Tromaville Coalition Member of the Tromaville Coalition Chemistry 1. a) Bulk movement is the overall movement of a fluid. The molecules all move in the same direction. Diffusion however is the random movement of molecules which usually results in a fairly even distribution. In other words the movement is not guaranteed to move in one direction but the probability that it will move in the lower gradient is greater.
Osmosis is similar to diffusion but is differentiated by the membrane’s behavior. The cell membrane does allow water to move from higher to lower concentrations but does not allow solutes do that. b) Water potential is the capacity of water to move to a from a region where there is high water potential to low water potential. This action happens without the affect of outside forces. When outside actions due occur and they give water a high potential energy than the water will move to the region where less potential energy is.
Hydrostatic pressure is the pressure required to stop water the movement of water. This is a method of measurement. The osmotic potential is the measure of tendency of water to move through a membrane which contains a solution. This occurs when a cell does not allow a hypertonic solution to leave the cell membrane. The cell begins to increase with water but the cell membrane can not release the solution and thus the water potential within the cell increases.
This causes the water to no longer enter the cell. c) Hypotonic is less solute to a certain amount of water. Hypertonic is more solute to a certain amount of water. Isotonic is the equal amount of solutes in two different solutions. d) Endocytosis is the inward bulge causes by incoming molecules.
Exocytosis is the expelling of a material outside a cell. e) Phagocytosis is the process where the cell obtains solid matter. This is different from the pinocytosis where the cell obtains liquid matter. These both are endocytic processes. Receptor-mediated endocytosis is the process where there are interactions between a material and receptor sites on the cell. In this process the cell accepts the material if it matches with the receptor sites. f) Coated pits are areas which peripheral proteins indent the membrane.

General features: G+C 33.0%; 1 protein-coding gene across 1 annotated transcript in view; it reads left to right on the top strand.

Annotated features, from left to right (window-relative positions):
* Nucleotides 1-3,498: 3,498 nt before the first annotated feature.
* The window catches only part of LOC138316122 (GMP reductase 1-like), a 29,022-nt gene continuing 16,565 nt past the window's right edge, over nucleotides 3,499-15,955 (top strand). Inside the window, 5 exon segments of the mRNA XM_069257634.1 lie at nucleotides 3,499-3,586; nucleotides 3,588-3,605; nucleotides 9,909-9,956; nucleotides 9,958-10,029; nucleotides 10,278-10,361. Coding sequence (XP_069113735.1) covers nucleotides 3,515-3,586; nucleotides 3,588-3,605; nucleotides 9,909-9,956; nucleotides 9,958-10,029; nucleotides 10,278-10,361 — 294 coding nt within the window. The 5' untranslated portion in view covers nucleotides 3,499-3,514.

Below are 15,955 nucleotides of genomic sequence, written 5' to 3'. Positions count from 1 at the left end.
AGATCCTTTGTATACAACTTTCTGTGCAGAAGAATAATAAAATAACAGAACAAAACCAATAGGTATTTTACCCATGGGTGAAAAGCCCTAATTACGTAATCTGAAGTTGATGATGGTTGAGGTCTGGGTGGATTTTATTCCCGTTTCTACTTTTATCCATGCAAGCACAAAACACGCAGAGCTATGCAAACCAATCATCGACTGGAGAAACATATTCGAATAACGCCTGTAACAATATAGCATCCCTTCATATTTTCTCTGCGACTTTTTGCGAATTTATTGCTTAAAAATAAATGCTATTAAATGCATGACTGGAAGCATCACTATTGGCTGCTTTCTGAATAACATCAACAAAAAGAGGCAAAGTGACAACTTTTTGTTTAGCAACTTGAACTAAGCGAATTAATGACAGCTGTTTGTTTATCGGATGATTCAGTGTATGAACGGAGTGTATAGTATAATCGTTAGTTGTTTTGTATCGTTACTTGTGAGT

This is where the vesicles for certain materials are formed. The vesicle which is formed is called the coated vesicle. g) Plasmodesmata are the links which hold two adjacent cells together. Gap junctions are the channels which allow materials to flow between cells. 2.
The concentration gradient is the difference in the density of a material from one region to another region. The concentration gradient affects diffusion by allowing the substance to flow from high concentration to low concentration. The concentration gradient affects osmosis by the same manner it does in diffusion. The cell does not allow the solution to exit the cell when water is entering. This keeps the solution in the cell making the concentration high and thus no further penetration of water.
4. Diffusion is more rapid in gases because they are less dense than liquids. They repel each other more resulting in faster diffusion. Diffusion is greater at higher temperatures because of the greater kinetic energy among the molecules. They push each other more making them less dense. 5.
The concentration of the solute is 1%. This happens because a 1% sugar solution is isotonic with that of the 1% sugar solution in the tubes. The 2% sugar solution was increased because the substance was hypertonic. The membrane did not allow the hypertonic solution to exit because the pressure from the hypotonic solution was forcing water in. This later reached an equilibrium when the hypertonic solution was gaining water potential and the water stopped rising. The vice versa happened in the distilled water solution.